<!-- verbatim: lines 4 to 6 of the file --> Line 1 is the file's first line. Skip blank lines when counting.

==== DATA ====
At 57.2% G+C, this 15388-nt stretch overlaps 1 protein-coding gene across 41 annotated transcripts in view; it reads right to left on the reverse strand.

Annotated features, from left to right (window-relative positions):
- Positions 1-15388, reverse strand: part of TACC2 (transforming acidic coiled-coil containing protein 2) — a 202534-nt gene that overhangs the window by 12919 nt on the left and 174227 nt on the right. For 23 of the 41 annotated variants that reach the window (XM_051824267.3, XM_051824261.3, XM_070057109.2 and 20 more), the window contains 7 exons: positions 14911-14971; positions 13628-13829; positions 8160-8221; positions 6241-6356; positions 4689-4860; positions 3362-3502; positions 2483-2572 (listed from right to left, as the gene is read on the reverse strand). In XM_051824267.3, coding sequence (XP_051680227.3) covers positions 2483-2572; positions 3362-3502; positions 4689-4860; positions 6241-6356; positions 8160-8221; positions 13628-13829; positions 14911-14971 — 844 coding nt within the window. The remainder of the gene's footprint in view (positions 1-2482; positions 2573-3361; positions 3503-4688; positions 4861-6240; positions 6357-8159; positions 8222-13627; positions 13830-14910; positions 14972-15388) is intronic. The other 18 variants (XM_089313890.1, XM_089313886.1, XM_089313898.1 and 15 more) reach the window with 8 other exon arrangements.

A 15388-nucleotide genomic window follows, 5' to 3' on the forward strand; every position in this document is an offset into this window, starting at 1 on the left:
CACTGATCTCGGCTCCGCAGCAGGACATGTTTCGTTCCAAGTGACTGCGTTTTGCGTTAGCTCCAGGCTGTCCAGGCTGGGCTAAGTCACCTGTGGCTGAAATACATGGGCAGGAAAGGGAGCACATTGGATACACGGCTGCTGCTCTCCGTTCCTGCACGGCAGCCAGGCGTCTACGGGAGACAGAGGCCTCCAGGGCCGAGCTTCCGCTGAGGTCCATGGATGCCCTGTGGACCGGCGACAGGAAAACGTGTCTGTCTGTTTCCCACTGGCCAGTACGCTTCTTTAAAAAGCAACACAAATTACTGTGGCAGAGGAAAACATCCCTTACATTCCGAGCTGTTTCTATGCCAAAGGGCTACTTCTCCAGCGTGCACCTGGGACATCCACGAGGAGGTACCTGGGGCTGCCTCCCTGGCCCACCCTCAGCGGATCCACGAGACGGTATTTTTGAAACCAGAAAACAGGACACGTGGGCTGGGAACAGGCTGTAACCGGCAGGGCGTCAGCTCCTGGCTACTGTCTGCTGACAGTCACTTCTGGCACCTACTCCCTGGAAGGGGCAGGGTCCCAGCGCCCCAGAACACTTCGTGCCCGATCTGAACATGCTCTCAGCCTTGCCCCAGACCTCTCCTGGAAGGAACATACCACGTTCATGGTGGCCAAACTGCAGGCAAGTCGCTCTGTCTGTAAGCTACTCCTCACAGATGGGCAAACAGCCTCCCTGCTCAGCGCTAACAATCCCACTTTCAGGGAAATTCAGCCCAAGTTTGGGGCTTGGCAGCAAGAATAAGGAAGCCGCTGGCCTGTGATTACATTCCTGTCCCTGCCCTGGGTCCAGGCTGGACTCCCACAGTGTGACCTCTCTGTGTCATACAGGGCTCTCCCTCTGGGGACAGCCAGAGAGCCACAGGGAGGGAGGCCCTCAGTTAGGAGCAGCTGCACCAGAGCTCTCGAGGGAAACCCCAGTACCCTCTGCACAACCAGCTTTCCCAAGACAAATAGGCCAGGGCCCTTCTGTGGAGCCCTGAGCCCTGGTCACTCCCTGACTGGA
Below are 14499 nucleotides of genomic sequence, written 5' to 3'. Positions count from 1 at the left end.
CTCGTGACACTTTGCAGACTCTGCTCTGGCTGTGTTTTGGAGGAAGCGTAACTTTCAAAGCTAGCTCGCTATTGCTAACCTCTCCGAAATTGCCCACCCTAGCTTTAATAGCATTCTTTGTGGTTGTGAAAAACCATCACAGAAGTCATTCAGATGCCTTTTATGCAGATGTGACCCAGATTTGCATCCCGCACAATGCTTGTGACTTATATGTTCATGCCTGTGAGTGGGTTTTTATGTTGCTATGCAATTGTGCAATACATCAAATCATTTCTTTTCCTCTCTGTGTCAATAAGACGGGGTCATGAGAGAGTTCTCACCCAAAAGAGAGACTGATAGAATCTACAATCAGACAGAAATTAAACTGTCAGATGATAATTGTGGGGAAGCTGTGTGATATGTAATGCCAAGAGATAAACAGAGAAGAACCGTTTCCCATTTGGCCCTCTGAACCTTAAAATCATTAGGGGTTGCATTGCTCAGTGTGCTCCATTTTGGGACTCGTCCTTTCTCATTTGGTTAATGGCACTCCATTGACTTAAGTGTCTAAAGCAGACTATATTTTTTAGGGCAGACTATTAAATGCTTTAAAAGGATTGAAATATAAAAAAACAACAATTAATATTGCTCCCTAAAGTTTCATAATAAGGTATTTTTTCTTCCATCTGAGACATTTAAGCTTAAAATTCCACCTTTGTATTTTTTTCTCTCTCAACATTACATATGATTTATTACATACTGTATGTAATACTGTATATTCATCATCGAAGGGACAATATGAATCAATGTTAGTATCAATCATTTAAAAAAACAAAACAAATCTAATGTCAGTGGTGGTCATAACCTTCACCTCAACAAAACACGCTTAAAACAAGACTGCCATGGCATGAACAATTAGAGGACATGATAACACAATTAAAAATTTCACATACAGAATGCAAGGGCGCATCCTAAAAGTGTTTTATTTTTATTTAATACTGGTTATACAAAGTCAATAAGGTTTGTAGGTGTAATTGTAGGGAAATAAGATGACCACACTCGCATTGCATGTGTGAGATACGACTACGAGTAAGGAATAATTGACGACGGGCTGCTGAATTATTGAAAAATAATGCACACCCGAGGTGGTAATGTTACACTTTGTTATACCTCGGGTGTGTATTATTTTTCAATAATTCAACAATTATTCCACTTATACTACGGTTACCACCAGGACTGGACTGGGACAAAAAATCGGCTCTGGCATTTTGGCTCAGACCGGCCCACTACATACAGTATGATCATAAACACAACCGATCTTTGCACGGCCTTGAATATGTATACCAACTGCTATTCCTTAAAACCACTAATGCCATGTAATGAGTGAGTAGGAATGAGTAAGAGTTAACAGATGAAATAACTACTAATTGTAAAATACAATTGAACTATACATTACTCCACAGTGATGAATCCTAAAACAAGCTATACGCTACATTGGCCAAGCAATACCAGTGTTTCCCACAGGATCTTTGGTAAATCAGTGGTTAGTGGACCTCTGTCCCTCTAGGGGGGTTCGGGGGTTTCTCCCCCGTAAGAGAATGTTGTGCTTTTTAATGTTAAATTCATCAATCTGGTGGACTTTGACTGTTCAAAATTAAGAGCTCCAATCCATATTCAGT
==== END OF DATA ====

A 15388-nucleotide genomic window follows, 5' to 3' on the forward strand; every position in this document is an offset into this window, starting at 1 on the left:
CACTGATCTCGGCTCCGCAGCAGGACATGTTTCGTTCCAAGTGACTGCGTTTTGCGTTAGCTCCAGGCTGTCCAGGCTGGGCTAAGTCACCTGTGGCTGAAATACATGGGCAGGAAAGGGAGCACATTGGATACACGGCTGCTGCTCTCCGTTCCTGCACGGCAGCCAGGCGTCTACGGGAGACAGAGGCCTCCAGGGCCGAGCTTCCGCTGAGGTCCATGGATGCCCTGTGGACCGGCGACAGGAAAACGTGTCTGTCTGTTTCCCACTGGCCAGTACGCTTCTTTAAAAAGCAACACAAATTACTGTGGCAGAGGAAAACATCCCTTACATTCCGAGCTGTTTCTATGCCAAAGGGCTACTTCTCCAGCGTGCACCTGGGACATCCACGAGGAGGTACCTGGGGCTGCCTCCCTGGCCCACCCTCAGCGGATCCACGAGACGGTATTTTTGAAACCAGAAAACAGGACACGTGGGCTGGGAACAGGCTGTAACCGGCAGGGCGTCAGCTCCTGGCTACTGTCTGCTGACAGTCACTTCTGGCACCTACTCCCTGGAAGGGGCAGGGTCCCAGCGCCCCAGAACACTTCGTGCCCGATCTGAACATGCTCTCAGCCTTGCCCCAGACCTCTCCTGGAAGGAACATACCACGTTCATGGTGGCCAAACTGCAGGCAAGTCGCTCTGTCTGTAAGCTACTCCTCACAGATGGGCAAACAGCCTCCCTGCTCAGCGCTAACAATCCCACTTTCAGGGAAATTCAGCCCAAGTTTGGGGCTTGGCAGCAAGAATAAGGAAGCCGCTGGCCTGTGATTACATTCCTGTCCCTGCCCTGGGTCCAGGCTGGACTCCCACAGTGTGACCTCTCTGTGTCATACAGGGCTCTCCCTCTGGGGACAGCCAGAGAGCCACAGGGAGGGAGGCCCTCAGTTAGGAGCAGCTGCACCAGAGCTCTCGAGGGAAACCCCAGTACCCTCTGCACAACCAGCTTTCCCAAGACAAATAGGCCAGGGCCCTTCTGTGGAGCCCTGAGCCCTGGTCACTCCCTGACTGGA
Below are 14499 nucleotides of genomic sequence, written 5' to 3'. Positions count from 1 at the left end.